Hundreds of companies took a category on eBay and improved selection, experience, or business model. Combined, they are larger than eBay and have valuations exceeding eBay’s multiple times.
During eBay Investor Day 2022 event, Steve Priest, Chief Financial Officer at eBay, shared a slide that eBay’s vertical competitors like StockX, Etsy, Wish, Farfetch, and fifteen more combined are smaller than eBay. But the comparison is missing many competitors, the biggest of which is Facebook Marketplace, and compares GMV while sidelining eBay’s much smaller market cap.
eBay intended to remind how big it still is even compared to competitors combined. And that perhaps eBay should be valued more. But it showed how many companies took parts of it and made them better instead. In the last decade, eBay gave up innovating on most consumer-to-consumer categories like sneakers or event tickets. Its competitors doubled down.
Justine Moore, of a venture firm CRV, found over a hundred companies that had verticalized eBay categories in 2018. Hundreds more have launched since.
The same dynamic played out on Craigslist. Over ten years ago, Andrew Parker of then Spark Capital published a now seminal post highlighting the different startups carving out parts of Craigslist entitled the Spawn of Craigslist. Today, that list would have hundreds of companies.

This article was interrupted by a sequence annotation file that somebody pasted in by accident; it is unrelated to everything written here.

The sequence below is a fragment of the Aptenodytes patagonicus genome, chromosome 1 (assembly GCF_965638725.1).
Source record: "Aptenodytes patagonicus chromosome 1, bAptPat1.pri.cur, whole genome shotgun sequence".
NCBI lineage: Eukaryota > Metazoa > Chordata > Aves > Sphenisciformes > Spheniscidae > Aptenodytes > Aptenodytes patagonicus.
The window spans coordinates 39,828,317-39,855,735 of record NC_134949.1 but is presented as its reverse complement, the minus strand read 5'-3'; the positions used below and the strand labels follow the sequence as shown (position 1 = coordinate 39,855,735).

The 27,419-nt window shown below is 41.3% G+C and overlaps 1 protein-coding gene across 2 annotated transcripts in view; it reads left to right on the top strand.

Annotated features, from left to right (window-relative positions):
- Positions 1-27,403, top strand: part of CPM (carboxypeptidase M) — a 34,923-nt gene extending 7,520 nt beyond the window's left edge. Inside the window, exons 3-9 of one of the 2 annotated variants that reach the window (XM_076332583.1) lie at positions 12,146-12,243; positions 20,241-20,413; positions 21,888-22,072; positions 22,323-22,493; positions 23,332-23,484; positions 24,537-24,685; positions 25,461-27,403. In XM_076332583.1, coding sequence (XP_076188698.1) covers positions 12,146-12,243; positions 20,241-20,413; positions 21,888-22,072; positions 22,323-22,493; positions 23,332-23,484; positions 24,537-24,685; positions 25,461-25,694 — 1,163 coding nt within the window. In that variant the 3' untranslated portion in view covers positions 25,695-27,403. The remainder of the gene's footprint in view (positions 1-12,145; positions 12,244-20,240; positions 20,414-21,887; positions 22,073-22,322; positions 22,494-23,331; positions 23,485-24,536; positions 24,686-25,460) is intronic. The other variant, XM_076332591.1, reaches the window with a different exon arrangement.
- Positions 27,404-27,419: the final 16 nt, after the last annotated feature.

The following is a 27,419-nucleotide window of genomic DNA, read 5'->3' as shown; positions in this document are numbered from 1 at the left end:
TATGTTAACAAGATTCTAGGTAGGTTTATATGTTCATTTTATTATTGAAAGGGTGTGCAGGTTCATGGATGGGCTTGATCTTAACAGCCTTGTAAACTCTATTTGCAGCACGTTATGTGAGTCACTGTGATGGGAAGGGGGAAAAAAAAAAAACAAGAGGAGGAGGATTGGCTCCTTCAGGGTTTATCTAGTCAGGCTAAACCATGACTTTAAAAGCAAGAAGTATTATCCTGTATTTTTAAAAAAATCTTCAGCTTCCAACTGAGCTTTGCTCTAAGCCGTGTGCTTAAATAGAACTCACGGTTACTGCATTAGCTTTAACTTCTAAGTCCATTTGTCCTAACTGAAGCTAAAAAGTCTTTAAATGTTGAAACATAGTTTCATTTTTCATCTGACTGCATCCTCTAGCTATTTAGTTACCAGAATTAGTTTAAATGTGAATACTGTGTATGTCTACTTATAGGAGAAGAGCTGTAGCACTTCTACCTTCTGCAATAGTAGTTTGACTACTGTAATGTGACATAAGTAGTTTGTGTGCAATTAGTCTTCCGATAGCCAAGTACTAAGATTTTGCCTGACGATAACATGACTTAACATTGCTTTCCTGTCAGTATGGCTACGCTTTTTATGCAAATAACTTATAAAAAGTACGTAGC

As marketplaces grow, each subcategory eventually gets big enough to attract vertical-focused competition. Horizontal platforms are unfit to cater to the unique aspects of each category, focusing on the lowest common denominator instead. That’s why Etsy does handmade, and StubHub does ticketing better than eBay.
Going vertical is the strategy to compete with the horizontal incumbent. It’s been almost unavoidable for the largest marketplaces and platforms to get unbundled eventually. Although that didn’t make Craigslist or eBay disappear - the incumbents often maintain their place even with new companies successfully carving out parts of them. But investors value them less than the companies trying to go after their verticals.
The same is happening to Amazon too. Many of the same companies based on categories on eBay are also categories on Amazon. Amazon focuses on the lowest common denominator - a shopping experience that works for most products for most shoppers most of the time. As it turned out, that’s the majority of shoppers. But the white space where and when Amazon doesn’t work or can be improved is massive.
Shein is interesting in this context. The clothing app figured out how to connect Chinese garment factories to shoppers in the West better than Amazon, eBay, Wish, and even stores like H&M. Many of the same factories were sellers on Amazon, eBay, and Wish. But Shein took the playbook of focusing on a vertical and beat them.